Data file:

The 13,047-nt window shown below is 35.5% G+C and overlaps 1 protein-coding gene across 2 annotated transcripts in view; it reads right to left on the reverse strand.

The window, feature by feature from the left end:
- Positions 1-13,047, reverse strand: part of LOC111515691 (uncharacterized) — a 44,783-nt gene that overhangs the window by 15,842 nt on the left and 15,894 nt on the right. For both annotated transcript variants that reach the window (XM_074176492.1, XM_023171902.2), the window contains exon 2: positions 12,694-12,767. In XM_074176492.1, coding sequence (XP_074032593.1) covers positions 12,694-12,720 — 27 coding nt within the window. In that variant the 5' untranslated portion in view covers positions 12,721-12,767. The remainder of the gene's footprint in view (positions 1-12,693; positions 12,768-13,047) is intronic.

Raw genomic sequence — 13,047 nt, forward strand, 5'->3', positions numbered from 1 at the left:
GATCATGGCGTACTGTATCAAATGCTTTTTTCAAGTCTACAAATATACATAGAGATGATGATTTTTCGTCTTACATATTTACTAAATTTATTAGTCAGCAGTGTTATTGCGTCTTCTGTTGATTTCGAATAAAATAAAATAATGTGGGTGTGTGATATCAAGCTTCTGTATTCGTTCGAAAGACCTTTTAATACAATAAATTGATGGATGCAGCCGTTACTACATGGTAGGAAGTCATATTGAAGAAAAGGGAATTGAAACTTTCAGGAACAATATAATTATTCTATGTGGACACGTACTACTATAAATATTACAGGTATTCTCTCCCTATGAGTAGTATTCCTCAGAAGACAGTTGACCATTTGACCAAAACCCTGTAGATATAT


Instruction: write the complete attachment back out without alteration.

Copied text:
The 13,047-nt window shown below is 35.5% G+C and overlaps 1 protein-coding gene across 2 annotated transcripts in view; it reads right to left on the reverse strand.

The window, feature by feature from the left end:
- Positions 1-13,047, reverse strand: part of LOC111515691 (uncharacterized) — a 44,783-nt gene that overhangs the window by 15,842 nt on the left and 15,894 nt on the right. For both annotated transcript variants that reach the window (XM_074176492.1, XM_023171902.2), the window contains exon 2: positions 12,694-12,767. In XM_074176492.1, coding sequence (XP_074032593.1) covers positions 12,694-12,720 — 27 coding nt within the window. In that variant the 5' untranslated portion in view covers positions 12,721-12,767. The remainder of the gene's footprint in view (positions 1-12,693; positions 12,768-13,047) is intronic.

Raw genomic sequence — 13,047 nt, forward strand, 5'->3', positions numbered from 1 at the left:
GATCATGGCGTACTGTATCAAATGCTTTTTTCAAGTCTACAAATATACATAGAGATGATGATTTTTCGTCTTACATATTTACTAAATTTATTAGTCAGCAGTGTTATTGCGTCTTCTGTTGATTTCGAATAAAATAAAATAATGTGGGTGTGTGATATCAAGCTTCTGTATTCGTTCGAAAGACCTTTTAATACAATAAATTGATGGATGCAGCCGTTACTACATGGTAGGAAGTCATATTGAAGAAAAGGGAATTGAAACTTTCAGGAACAATATAATTATTCTATGTGGACACGTACTACTATAAATATTACAGGTATTCTCTCCCTATGAGTAGTATTCCTCAGAAGACAGTTGACCATTTGACCAAAACCCTGTAGATATAT